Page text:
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325 Words on – Explain the relationship between blood pressure, resistance, and

by | Jun 22, 2022 | Anatomy

 

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325 Words on – Explain the relationship between blood pressure, resistance, and flow; three factors that determine resistance to blood flow
125 word peer respone to-
Topic: Causes and effects of Edema
Research
The term Edema means “swelling” from either injury or inflammation that can affect all parts of the body. There are several types of edema within the body. Pulmonary edema is a condition where fluid builds up in the air sacs of the lungs causing difficulty breathing which is generally caused by congestive heart failure. Lymphedema is swelling in the extremities, arms and legs, and due to lymph node damage which can be caused by several factors such as medical treatments as well as chemotherapies. Peripheral edema is a condition that affects the lower extremities including the legs, feet, and ankles, and is usually attributed to issues with the kidneys, lymph nodes, and circulatory system. Pedal edema is a common disorder that affects older people and pregnant women. Fluids accumulate in the lower extremities making it difficult to walk and caused by either sitting or standing in one place for an extended period of time. Cerebral edema is a condition where fluid accumulates in the brain caused by trauma or a tumor. Lastly, macular edema is a condition where fluid accumulates in the eye due to vessel damage in the retina. These edema conditions can also be triggered by liver disease, allergic reactions, low albumin, medications, and other illnesses where tissue leakage is inevitable and will require medical treatment. (Saladin, 2020) Critical Thinking
Edema is a serious issue however, there are many ways to treat it. Mostly, doctors tell patients to limit salt intake and increase the number of fluids. In addition, it is important to exercise every day to help circulation. In addition, patients are given diuretics to help reduce the amount of fluid in the body causing these ailments. Diet is so important to overall health, therefore, eating whole foods rather than processed will help with edema due to the amount of sodium in the products that can contribute to edema. Fruits and vegetables, as well as water intake, will help however, some of these ailments require hospitalization. 125 word peer response to- Research:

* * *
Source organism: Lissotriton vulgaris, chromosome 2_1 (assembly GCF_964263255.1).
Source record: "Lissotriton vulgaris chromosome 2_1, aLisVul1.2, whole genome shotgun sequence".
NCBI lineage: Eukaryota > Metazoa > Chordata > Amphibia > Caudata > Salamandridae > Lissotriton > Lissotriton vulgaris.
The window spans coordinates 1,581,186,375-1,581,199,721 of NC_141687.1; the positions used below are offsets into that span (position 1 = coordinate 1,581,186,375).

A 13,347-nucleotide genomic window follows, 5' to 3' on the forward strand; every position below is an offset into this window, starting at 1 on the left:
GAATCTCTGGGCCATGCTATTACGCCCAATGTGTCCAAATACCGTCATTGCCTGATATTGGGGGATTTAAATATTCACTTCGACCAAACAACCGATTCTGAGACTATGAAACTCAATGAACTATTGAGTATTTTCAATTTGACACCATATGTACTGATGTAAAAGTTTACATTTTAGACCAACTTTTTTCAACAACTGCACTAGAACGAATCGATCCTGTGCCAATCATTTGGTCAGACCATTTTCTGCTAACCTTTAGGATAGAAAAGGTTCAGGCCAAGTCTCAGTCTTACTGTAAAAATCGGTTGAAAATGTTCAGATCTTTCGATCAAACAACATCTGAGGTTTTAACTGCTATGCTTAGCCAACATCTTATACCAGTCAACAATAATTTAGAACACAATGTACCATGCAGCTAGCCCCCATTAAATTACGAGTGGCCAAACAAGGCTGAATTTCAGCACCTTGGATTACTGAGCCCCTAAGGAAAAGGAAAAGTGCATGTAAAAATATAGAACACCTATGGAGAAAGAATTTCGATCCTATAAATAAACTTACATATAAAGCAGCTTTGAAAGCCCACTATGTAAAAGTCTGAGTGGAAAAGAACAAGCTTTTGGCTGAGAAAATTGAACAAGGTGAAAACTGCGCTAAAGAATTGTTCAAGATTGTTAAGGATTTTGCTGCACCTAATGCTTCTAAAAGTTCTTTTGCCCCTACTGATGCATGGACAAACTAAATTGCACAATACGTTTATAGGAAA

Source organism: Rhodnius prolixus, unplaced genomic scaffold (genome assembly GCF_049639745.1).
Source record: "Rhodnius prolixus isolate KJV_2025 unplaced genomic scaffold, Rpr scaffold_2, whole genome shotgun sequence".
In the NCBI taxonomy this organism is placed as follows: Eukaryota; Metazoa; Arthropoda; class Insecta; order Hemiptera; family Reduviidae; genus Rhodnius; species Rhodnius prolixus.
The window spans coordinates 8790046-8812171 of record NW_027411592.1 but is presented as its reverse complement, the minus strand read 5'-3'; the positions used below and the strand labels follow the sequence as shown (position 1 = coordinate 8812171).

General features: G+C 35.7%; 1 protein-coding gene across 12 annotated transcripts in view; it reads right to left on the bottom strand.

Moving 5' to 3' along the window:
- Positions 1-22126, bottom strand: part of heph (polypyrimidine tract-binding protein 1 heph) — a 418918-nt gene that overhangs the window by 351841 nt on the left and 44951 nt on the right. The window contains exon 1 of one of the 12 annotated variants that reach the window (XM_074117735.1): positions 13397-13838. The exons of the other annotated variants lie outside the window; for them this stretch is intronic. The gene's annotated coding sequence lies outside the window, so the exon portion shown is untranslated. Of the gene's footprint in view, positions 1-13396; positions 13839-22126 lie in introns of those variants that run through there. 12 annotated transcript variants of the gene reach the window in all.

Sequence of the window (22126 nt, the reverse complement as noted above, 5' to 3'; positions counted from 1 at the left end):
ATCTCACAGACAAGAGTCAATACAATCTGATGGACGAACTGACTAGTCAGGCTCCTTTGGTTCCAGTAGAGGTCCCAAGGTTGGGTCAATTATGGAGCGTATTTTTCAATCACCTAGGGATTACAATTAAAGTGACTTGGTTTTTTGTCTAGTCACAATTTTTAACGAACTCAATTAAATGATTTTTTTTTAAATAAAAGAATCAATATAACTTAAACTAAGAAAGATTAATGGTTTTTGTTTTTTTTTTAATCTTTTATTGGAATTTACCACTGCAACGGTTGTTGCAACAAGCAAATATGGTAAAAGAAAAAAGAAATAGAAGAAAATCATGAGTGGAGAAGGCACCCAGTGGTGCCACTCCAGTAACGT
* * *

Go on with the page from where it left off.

Urination is ensured by the sympathetic pathways the originate in the upper lumbar spinal cord. Between acts of urination, it is important for the detrusor to relax and the urethral sphincters to remain closed. The detrusor relaxes which allows the bladder to fill. The sphincters will contract to ensure that the urine is retained in the bladder until voluntarily voided (Saladin et al. 2020 p.893). The male internal internal urethral sphincter is controlled through postganglionic fibers that travel through the hypogastric nerve which also travel through the detrusor. The external urethral sphincter is held closed by somatic motor fibers that travel from the sacral spinal cord via the pudendal nerve to the sphincter (Saladin et al. 2020 p.893). The act of urination, also known as micturition, is different between infants, younger children, and adults. In infants and younger children (Where there isn’t much voluntary control), urination is controlled by a relatively simple spinal micturition reflex. When their bladder fills to about 200ml, stretch receptors are excited within the bladder wall (Saladin et al. 2020 p.893). Signals are then sent by waves of sensory fibers in the pelvic nerve to the sacral spinal cord. Efferent signals from the spinal cord now travel back to the bladder muscles by ways of motor fibers in the pelvic nerve and a parasympathetic ganglion in the bladder wall (Saladin et al. 2020 p.893). Now, the output from the ganglion stimulates the detrusor to contract. When there is no voluntary control over urination, just like infants or small children, this reflex alone releases urine from the bladder (Saladin et al. 2020. p.893). People with spinal cord injuries that disconnect the brain from the lower spinal cord also do not have voluntary control over urination. This is called urinary incontinence. This does not just occur infants and people with spinal cord injuries. Aging and other diseases can result in urinary incontinence (Saladin et al. 2020 p.893). As one gets past the infant stage, they gain more voluntary control over urination. In both males and females, signals from the stretch receptors of the bladder ascend the spinal cord to a nucleus in the pons called the micturition center (Saladin et al. 2020 p.893). This nucleus integrates information about bladder tension with information from other brain centers such as the amyglada and cerebrum. These brain centers can prompt urination due to fear, which is initiated by the amyglada, or even inhibited by cerebral awareness that the circumstances are inappropriate for urination (Saladin et al. 2020 p.894). The initial contraction of the detrusor raises pressure in the bladder. This is signaled through the fibers from the micturition that descend from the spinal cord through the reticulospinal tracts. These fibers inhibit sympathetic neurons that innervate and constrict the males internal urethral sphincter. Others can descend farther to the sacral spinal cord and excite the parasympathetic neurons that relax the internal sphincter and stimulate the detrusor (Saladin et al. 2020 p.894). When the detrusor initially contracts, the pressure in the bladder rises and these stretch receptors excite and start the process of a positive feedback loop. The bladder contraction will intensify and urination will continue (Saladin et al. 2020 p.894). One final process must be overcome during urination; that being the external urethral sphincter. Here, nerve fibers from the cerebral cortex descend by way of the corticospinal tracts and inhibit sacral somatic motor neurons that normally keep that sphincter constricted (Saladin et al. 2020 p.894). This voluntary component of micturition that gives a person conscious control if when to urinate. This also plays part in stopping urination midstream consciously. In females, The external urethral sphincter may be the only mechanism for urine retention. The strength of the voluntary pelvic floor muscles controls retention (Saladin et al. 2020 p.985). Pregnancy and obesity can alter the strength of the pelvic floor muscles causing urinary incontinence. It is known that urinary incontinence is more common in females than males. Critical Thinking: After researching the topic of “controlling the void of urine” I had no idea how complex urination actually was within the human body. I did know that voluntary control developed as one matured and grew older out of the infant/toddler stage. The signals and how the sphincters open and close and how the bladders contracts were all new to me. I find it interesting how the body can send signals to not urinate at inappropriate times and how it can send signals to urinate when one is frightened or to stop urination midstream if needed. I also learned that males have two sphincters, internal and external, to help with urine retention while females only have one external. This also makes sense as to why females are more susceptible to urinary incontinence along with other factors.